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Meet the Leadership Team

Founder and Chief Executive Director Kathleen McIntireIn 2007, the founder of Coins for Change, Kathleen McIntire, sponsored a young Kenyan girl so that she could attend a good boarding school. In 2008, she agreed to help another foundation raise funds by walking 100 kilometers across the Kenyan savanna ending up in a place just under Mt. Kilimanjaro called Amboseli.Each person on the walk had a Maasai Warrior for protection. Kathy's warrior lived in Amboseli and showed her the part of Amboseli that tourists do not see. She found few schools, and very poor and hungry children. She also found a deep-rooted inequality between the sexes that constitutes an extreme form of discrimination against girls and women.Kathleen returned to Amboseli three months later to meet with the Maasai leadership to see how she could help. A Maasai Advisory Board was formed to give her guidance, and Coins for Change was established. Project ManagerLinda SullivanLinda first traveled to Kenya in 2008, where she met Kathy, as she also sponsored the...
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What Sets us Apart

The hopes, dreams, freedom and future of Maasai children are being robbed and sacrificed every day. And it needs to stop. Join us and help us put an end to female genital mutilation (FGM) and early marriage and provide poor marginalized Maasai children with the education, resources and freedom to make a better future for themselves, their families and their communities.   What sets us apart from the rest? By tackling the root causes of FGM and early marriage with solutions that address long term needs while acknowledging immediate critical needs, and by working closely with the Maasai community, we can bring an end to FGM and early marriage, and give Maasai girls real hope and opportunities for a better future. Coins for Change has a Maasai Advisory Board that helps direct our efforts and maximize the impact of our projects and donations Coins for Change established and maintains a very strong relationship and open dialogue with Maasai chiefs in the Amboseli region of Kenya. It is through this...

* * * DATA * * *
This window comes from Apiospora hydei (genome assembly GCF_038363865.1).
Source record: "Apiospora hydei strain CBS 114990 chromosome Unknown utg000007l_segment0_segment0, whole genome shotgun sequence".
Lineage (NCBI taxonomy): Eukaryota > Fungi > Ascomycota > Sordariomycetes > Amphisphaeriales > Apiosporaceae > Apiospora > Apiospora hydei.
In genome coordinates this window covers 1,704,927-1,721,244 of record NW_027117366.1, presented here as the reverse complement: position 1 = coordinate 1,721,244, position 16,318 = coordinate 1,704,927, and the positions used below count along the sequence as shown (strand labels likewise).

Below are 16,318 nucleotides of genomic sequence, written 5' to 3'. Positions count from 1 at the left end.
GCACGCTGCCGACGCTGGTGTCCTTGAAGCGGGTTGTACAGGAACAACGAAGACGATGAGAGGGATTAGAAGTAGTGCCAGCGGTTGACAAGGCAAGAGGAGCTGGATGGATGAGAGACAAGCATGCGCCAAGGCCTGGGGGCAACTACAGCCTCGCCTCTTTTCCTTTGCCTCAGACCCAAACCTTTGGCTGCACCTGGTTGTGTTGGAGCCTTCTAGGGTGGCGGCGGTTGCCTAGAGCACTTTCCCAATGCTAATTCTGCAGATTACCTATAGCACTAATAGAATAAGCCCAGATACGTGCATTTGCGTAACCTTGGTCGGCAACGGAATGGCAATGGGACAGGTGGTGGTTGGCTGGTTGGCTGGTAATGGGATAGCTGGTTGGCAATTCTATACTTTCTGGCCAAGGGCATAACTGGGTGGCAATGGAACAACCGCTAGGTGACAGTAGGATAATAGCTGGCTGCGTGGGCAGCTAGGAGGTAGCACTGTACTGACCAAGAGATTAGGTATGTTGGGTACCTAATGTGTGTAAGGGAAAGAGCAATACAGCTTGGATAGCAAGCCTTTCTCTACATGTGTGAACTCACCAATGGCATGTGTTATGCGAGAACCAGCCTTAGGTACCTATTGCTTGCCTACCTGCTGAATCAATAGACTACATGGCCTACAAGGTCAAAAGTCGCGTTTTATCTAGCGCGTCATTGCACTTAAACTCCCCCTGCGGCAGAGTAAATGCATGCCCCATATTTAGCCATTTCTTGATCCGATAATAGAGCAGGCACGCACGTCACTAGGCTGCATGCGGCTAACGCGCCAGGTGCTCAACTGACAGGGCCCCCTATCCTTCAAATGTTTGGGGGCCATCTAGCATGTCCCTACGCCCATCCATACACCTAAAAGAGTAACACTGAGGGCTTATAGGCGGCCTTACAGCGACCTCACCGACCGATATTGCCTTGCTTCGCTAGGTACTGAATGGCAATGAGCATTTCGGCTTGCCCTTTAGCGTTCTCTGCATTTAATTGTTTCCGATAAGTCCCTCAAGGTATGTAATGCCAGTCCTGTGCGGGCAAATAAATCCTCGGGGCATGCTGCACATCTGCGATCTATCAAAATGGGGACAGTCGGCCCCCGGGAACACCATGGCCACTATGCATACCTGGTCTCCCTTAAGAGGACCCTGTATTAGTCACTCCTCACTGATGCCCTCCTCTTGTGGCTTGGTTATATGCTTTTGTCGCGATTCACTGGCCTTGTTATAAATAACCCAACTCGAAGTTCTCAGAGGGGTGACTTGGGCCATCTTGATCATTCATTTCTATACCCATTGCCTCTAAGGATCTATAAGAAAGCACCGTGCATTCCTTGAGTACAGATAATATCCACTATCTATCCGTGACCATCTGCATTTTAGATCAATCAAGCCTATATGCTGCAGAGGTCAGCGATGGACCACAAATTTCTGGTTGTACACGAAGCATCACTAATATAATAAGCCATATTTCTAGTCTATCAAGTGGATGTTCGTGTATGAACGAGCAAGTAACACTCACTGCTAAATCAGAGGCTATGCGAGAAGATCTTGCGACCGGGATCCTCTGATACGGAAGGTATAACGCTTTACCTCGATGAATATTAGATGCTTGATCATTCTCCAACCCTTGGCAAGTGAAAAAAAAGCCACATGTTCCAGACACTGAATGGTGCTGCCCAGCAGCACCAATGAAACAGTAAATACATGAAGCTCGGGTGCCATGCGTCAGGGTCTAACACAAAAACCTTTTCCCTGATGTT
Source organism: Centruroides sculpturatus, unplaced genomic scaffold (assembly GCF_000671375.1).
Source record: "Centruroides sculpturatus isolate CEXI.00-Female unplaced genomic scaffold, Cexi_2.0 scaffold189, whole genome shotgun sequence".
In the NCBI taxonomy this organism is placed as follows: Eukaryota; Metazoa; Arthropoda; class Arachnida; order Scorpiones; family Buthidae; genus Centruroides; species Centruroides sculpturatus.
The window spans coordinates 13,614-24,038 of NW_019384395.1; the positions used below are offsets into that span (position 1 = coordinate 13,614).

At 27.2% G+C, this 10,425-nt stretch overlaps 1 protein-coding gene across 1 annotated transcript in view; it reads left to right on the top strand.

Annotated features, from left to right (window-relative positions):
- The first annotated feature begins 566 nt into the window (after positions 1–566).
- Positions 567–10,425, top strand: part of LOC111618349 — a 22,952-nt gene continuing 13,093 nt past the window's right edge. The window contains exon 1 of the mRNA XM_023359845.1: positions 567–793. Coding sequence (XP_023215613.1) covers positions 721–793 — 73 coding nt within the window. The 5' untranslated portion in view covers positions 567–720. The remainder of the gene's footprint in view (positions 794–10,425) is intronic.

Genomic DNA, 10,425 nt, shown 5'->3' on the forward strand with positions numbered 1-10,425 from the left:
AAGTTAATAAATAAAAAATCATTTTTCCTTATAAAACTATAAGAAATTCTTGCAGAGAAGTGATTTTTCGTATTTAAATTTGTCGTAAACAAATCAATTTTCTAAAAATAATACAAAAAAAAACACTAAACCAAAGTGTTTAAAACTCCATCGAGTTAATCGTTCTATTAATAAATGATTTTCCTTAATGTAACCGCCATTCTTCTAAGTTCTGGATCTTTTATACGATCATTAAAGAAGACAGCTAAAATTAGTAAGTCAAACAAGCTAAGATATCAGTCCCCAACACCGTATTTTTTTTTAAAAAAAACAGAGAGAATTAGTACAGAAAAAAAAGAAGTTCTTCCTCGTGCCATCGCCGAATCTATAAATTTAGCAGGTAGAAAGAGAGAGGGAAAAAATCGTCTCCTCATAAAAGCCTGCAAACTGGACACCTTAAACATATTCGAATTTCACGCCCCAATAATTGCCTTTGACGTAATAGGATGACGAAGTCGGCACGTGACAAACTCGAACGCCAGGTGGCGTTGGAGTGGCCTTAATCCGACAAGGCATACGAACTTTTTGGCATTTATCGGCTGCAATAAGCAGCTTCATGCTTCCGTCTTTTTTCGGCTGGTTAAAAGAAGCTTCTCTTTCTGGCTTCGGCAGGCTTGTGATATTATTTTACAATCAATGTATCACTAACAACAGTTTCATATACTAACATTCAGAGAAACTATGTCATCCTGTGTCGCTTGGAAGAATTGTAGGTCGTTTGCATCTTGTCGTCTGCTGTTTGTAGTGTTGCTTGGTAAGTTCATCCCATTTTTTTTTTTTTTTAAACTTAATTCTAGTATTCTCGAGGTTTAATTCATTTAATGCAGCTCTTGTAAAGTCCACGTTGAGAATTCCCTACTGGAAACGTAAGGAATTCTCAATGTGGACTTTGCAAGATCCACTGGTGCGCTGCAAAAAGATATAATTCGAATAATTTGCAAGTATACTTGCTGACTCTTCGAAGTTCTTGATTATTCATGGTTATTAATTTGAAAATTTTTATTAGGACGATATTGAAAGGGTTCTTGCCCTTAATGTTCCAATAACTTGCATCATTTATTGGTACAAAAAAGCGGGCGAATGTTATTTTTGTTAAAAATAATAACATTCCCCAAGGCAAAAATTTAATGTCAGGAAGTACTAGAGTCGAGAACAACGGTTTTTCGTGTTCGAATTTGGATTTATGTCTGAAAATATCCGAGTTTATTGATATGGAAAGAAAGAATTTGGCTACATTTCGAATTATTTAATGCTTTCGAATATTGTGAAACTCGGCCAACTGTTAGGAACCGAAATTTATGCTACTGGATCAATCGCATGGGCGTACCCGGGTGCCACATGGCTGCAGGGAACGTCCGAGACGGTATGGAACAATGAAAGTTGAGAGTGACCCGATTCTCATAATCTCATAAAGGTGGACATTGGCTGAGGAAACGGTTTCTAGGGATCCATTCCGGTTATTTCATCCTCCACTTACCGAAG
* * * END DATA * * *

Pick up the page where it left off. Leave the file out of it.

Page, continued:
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Vision and Mission

Our VISION A world in which every Maasai child has the freedom and opportunity to create a better future for themselves.   Our MISSION To rescue poor, marginalized Maasai children in Amboseli, Kenya, by putting an end to female genital mutilation (FGM) and early marriage and providing the children with the education, resources and freedom to make a better future for themselves.   Our APPROACH We are committed to putting an end to female genital mutilation (FGM) and early marriage, but understand that we must work with the Maasai community to effect lasting change. We therefore collaborate closely with the Maasai to generate solutions that are impactful in the short term and create lasting positive change in the long term. We encourage them to preserve their culture and their traditions, but to see the harm in practices like female genital mutilation (FGM) and early marriage, and the social and economic benefits of abandoning them. SaveSave SaveSave SaveSave SaveSave SaveSave SaveSave SaveSave SaveSave SaveSave SaveSave SaveSave SaveSave SaveSave SaveSave SaveSave SaveSave ...
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Contact Us

We're listening! If you would like to get involved, or if you would like to share your story, or hear more about what we do, please reach out to us! Either email us at info@coinsforchange.org or use the Contact form to the right. To make a donation or learn more about how you can help: ...